Client categorisation is an area where many people (including FSA authorised firms) are still confused. To be fair to them, it has changed a few times and there are several complications and clashing concepts.
For instance, it’s common to confuse concepts like ‘High Net Worth Individual‘ and ‘Sophisticated Investor‘ with client categorisation as retail, professional or eligible counterparty. In fact they are nothing to do with one another – many investors are both High Net Worth and Sophisticated but still retail investors.
Client categorisation is particularly important when an authorised firm does not have the permissions to deal with retail investors. If client categorisation isn’t handled properly, the firm can end up on the wrong side of the law.
All authorised firms must categorise their clients, so to start at the beginning; who is the client? A client is any person to whom the firm provides, or may potentially provide, a service in the course of carrying out a regulated activity. Even if services aren’t provided to them, a person to whom a firm communicates, or for whom a firm approves, a financial promotion is also a client (but a different kind of client and slightly different rules apply).
How a client is initially categorised depends on what sort of entity they are. Starting at the top and working down…
Eligible counterparties include investment firms, insurance companies, authorised collective investment schemes, pension funds, governments, central banks and supranational institutions (like the World Bank and IMF).
Professional clients include many of these same entities because eligible counterparties are only counted as such in respect of eligible counterparty business, the rest of the time, they are professional clients. This category also includes large businesses (how large depends on the services provided), trusts with asssets of more than €10m, and pension funds with more than 50 members.
Retail clients are everybody else – most SMEs and all individuals will be retail clients.
However, a retail client can ask to be treated as an ‘elective’ professional client. This means that they will be less well protected by the FSA’s rules and so authorised firms are required to ensure that such people qualify to make the change. The criteria for that qualification again depend on what kind of service is being provided.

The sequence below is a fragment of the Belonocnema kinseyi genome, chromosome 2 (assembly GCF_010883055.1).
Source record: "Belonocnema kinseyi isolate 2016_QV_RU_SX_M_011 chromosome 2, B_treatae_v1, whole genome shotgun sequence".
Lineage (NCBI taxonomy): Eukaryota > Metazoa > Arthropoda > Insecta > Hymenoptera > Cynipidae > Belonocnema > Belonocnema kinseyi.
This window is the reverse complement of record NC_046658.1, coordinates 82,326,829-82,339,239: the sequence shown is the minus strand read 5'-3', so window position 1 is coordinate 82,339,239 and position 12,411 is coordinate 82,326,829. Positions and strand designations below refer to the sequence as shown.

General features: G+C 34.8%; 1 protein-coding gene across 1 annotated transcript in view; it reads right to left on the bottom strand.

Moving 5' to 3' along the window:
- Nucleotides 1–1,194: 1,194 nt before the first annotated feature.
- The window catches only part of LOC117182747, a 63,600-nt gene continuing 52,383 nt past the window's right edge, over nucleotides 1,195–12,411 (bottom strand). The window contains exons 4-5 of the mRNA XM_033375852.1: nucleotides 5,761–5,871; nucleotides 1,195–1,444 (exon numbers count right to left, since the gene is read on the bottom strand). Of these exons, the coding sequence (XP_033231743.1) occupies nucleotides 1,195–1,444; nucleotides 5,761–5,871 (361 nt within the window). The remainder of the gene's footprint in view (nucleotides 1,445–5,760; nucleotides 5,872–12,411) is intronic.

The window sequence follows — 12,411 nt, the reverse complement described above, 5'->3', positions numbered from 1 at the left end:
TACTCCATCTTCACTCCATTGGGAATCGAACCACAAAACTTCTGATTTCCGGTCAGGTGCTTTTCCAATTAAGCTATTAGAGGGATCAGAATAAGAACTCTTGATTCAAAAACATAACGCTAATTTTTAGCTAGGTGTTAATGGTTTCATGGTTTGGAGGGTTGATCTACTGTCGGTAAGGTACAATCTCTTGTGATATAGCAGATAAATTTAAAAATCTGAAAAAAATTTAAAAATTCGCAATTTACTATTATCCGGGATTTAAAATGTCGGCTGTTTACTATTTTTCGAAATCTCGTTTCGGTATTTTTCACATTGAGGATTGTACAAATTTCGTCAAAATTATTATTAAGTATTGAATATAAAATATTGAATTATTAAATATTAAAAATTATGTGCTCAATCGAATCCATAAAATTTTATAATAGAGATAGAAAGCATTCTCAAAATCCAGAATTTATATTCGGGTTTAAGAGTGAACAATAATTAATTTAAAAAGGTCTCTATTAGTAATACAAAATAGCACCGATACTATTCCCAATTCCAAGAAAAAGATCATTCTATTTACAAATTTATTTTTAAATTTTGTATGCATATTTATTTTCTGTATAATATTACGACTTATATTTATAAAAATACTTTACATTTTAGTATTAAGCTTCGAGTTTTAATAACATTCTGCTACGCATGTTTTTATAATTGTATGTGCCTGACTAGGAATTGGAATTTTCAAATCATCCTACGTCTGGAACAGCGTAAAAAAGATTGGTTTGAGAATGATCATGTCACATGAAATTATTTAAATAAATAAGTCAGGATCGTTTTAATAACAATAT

For non-MiFID business, the firm must assess the expertise, experience and knowledge of the client to ensure that they are capable of making investment decisions and understanding the risks involved. Firms must have in place procedures and training to ensure such an assessment is adequate and must keep appropriate records. There must also be an exchange of correspondence between the client and the firm in order to effect the change.
For MiFID business, as well as the above, the client must be able to satisfy two of the following quantitative tests:
- they have carried out an average of 40 significant transactions on the relevant market in the last year;
- they have a cash and financial instrument portfolio of over €500,000;
- they have worked in the financial sector for at least one year in a professional position which requires knowledge of the transactions or services envisaged.
For many types of regulated activity, the first of these quantitative tests is highly unlikely to be met by even the most active investor. If so, for an authorised firm carrying out MiFID business that does not have permission to take on retail clients, the only individuals they can work with are essentially financial services professionals with portfolios over €500,000… and there just aren’t as many hedge fund managers as there once were!
Retail clients who choose to recategorise as professional always have the right to return to being retail clients. Indeed, all professional clients and eligible counterparties have the right to downgrade their categorisations and increase their potections.
As well as in relation to the provision of regulated services, client categorisation is important to financial promotions where communications which are likely to be received by retail clients must meet higher standards than others. If a promotion is approved so that it can be circulated by unauthorised firms, the approval must be limited to the client categories for which it is written. It is an offence under FSMA for a communication approved for professional clients to be distributed to retail clients.
If you are at all unclear about client categorisation, StypersonPOPEcan prepare a clear and straightforward procedure for you to follow. Please contact Simon Webber for an initial discussion on 07710 260 717 or firstname.lastname@example.org.